Kyphoplasty

Why might I need a Kyphoplasty?

A kyphoplasty is a minimally invasive procedure used to treat spinal compression fractures that have not healed naturally. The vertebrae may be damaged because of osteoporosis, tumours or trauma. The procedure works best within three months of the fracture occurring. The kyphoplasty will help to relieve the pain associated with spinal fractures, may restore the height of the vertebrae and help to correct kyphosis (the forward bend).

Are there any risks with a Kyphoplasty?

It is a safe procedure and the risks are low.

As with any surgery, there can be additional risks including:

  • Incision pain, where the needles go through the skin
  • Wound infection
  • Spine infection
  • Haemorrhage (bleeding)
  • Nerve injury
  • Increased pain
  • Muscle spasm
  • There is a small risk (1-2%) that the cement could leak into the spinal canal risking a blood clot or paralysis. If this happened emergency surgery to decompress the spinal cord may be needed.

How to prepare for a Kyphoplasty

Your consultant will provide you with all the relevant information before your procedure along with any preparation you may need to do in the days leading up to your surgery. It is important to tell your consultant about any medicines you may be taking, including any over the counter pain medicines such as paracetamol or aspirin.

You may need radiological (imaging) tests before your surgery, including ultrasound, x-ray or an MRI scan.

Do not eat (this includes chewing gum) or drink for 6 hours before you are due to have surgery otherwise your surgery may be delayed or rescheduled.

Please ensure you have a competent adult available to take you home after you leave OneWelbeck Orthopaedics.

What will happen during my surgery?

An anaesthetist will discuss with you the type of anaesthetic used and the process they will follow. This operation may often require a full general anaesthetic (GA). However, a local anaesthetic (LA) technique enhanced with intravenous pain relief and sedation may be employed where appropriate. You will be given the opportunity to ask any questions and raise any concerns you may have with the anaesthetist.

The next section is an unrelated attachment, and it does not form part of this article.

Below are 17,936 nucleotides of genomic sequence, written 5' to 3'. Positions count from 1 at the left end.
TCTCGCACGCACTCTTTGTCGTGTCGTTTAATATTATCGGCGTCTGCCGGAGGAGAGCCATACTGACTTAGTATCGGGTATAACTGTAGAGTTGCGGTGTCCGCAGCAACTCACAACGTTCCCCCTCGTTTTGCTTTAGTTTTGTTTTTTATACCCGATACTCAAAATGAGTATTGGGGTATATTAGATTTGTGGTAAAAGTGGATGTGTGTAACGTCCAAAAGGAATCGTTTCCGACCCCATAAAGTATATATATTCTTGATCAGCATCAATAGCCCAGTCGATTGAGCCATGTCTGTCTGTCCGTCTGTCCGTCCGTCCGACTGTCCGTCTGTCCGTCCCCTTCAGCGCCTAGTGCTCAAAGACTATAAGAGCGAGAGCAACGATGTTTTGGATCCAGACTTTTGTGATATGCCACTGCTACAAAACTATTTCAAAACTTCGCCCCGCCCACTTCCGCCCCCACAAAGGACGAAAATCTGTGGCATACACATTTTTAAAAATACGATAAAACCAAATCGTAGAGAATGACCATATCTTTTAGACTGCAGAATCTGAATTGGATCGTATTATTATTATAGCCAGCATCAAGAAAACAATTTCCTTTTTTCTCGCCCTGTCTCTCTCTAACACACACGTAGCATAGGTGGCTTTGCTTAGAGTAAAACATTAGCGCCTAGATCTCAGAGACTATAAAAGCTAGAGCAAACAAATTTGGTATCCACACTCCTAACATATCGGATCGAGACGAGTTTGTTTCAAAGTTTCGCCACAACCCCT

A kyphoplasty is most commonly performed under a GA. A deflated balloon is threaded into the vertebrae through a needle and then inflated to create a cavity. Using x-ray guidance, hollow needles are passed into the vertebrae and then medical cement is injected at low pressure into this cavity. The cement sets quickly and stabilises the fracture and restores the height. A kyphoplasty for one fractured vertebrae takes around 30 minutes. The procedure can be performed at several levels.

epidrual

What happens after surgery?

After your surgery, you will be watched by your dedicated nurse at OneWelbeck Orthopaedics for the few hours afterwards. Once you have seen your Consultant you will be able to go home the same day. It is important to rest to give your injury the best chance of healing.

Make sure you follow any advice given to you by your consultant orthopaedic surgeon including any advice on pain relief, wound dressing and any exercises you may be given.

A follow up appointment will be arranged two weeks post operatively by the consultant’s secretary.

Please contact your consultant immediately or, if out of hours, The Welbeck Hospital matron’s office, your GP or Accident & Emergency if you experience any of the following:

  • Increasing redness, swelling or oozing around the operation site
  • Fever
  • Excruciating pain unlike your normal symptoms
  • Sudden weakness or numbness which is not resolving
  • Sudden loss of bowel or bladder function.
  • Severe headache which is not improved with painkillers.

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Information For GPs

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